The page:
It does not matter if you are a small association, a large company, or an authority: everyone benefits from being seen well on Google. In part 1 of our quick course in search engine optimization (SEO) basics, you learned technical optimization. This time we go through what is called onsite SEO (or on-page SEO), which is simply about your content and how that content is structured.
It may sound easy to produce good and relevant content, but there are many websites that do not have good texts, good images, or a good structure on the site to find the content. Common mistakes are to write too little content, just a sentence or two per product or page, or that the content has simply been copied from, for example, a supplier so that you have exactly the same content as lots of other websites out there.
Stay Close To Your Users When Creating Content
A basic tip when it comes to producing good content is to be close to Google when writing your texts but to be even closer to your visitors and customers – because they are the ones who will buy your products and services or take part in your content in another way.
In addition, over the years, Google has become better and better at understanding and distinguishing between text that is written only for search engines and text that is actually written for users and for them to have a good experience on your site. And that’s really just good news: Google and other search engines are becoming more and more common users, which means all you have to do is write really good texts that inform and engage your customers.
Content – Product Pages And Content Pages
When it comes to content on the web, you usually distinguish between product pages and content pages, where a product text – which is written for an individual product that is presented on your page – is usually much shorter than a content text, which can be about really anything relevant to your business and which can also float out and take up more space.
If you work with e-commerce, it is usually said that the product pages are the pages that are somehow created automatically when you add new products, while content pages are pages that you can create yourself.
Another common expression is body text. Bread and text. It really means all the text on a web page that is not headlines, captions, and such: simply all the food – the bread – on the page.
A common mistake that can be punished is that pages on your site completely lack body text – for example, product pages where there is only a line or two of the type “Red gloves of 100% wool in several sizes”, but nothing more, no inspiration about what you can use the product for and no reason why exactly 100% wool is a good material for gloves. For both Google and your users, the page then becomes very shallow, there is simply no depth that both explains and “sells in” product.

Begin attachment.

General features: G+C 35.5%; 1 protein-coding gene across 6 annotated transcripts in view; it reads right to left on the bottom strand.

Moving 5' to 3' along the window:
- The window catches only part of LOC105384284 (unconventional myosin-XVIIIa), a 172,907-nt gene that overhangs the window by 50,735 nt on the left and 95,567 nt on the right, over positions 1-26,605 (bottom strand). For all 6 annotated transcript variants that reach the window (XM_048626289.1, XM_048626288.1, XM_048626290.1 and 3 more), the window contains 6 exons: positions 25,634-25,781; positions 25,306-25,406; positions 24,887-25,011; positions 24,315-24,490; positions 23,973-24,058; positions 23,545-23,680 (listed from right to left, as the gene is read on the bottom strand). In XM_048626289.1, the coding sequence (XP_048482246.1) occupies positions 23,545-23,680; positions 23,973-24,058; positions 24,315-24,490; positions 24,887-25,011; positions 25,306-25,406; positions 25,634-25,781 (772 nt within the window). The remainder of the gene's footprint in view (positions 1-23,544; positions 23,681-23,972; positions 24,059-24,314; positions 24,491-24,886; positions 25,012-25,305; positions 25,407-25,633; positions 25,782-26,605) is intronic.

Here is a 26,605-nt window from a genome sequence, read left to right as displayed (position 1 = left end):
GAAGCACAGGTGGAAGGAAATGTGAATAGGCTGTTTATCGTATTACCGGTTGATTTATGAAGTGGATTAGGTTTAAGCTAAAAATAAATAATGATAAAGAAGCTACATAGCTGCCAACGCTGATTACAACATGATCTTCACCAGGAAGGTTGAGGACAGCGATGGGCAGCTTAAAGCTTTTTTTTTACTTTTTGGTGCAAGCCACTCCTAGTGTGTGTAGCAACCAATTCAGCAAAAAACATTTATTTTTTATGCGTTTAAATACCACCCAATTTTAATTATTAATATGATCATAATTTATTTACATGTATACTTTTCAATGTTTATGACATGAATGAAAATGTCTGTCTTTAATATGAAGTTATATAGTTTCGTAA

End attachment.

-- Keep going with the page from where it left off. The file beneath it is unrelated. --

But how much content do you need to produce on a page in order to rank well on Google? The answer is that it depends on the market, that is, which country we are talking about and the smaller the market, the more you get away with. Right now.
But a good rule of thumb when it comes to text is 150-300 words for a product page and 500-1,500 for a content page. On the product side, you should have at least one image, preferably more, but on the content side, you should have at least two or three images.
Also remember to avoid so-called “duplicate content”, i.e. the same content is found in several places on your website (or on other websites on the web). Google and other search engines do not like it at all when the same content is in more than one place – they will try to determine which page is the right one and which should rank in the hit list.
If you then have duplicate content, there is a risk that Google will take a different page than the one you intended, and in the worst case, Google will take an external page where the same content is located (and you do not rank at all).
On-Page SEO And Your Site Structure
A basic thing to keep in mind is that the site structure shows what is most important on your site. To illustrate the site structure, you can think of your site as a pyramid – the higher up in the pyramid you go, the more important the content presented there.
At the top of the pyramid is your front page, i.e. what is on your domain name without additions (for example, butiken.se). The next level often includes a number of categories, then product groups can be the next level and finally all products.
The front page, or home page, is usually called level 1. The pages that are directly below the home page are called level 2. Then comes level 3 and level 4 if you have four levels of content on your site. Remember that it is good not to have too many levels. This will make it easier for both users and search engines to easily find the content.
With the help of so-called bread crumbs ( bread crumbs ) lets you since your users easily between levels: Home ⇒ Level 2 ⇒ Level 3 ⇒ Level 4. And it is important that it is really easy for users to navigate back and forth between different levels of your site, you never know where a user will enter your site or where he or she wants to go or will end his or her visit to the site.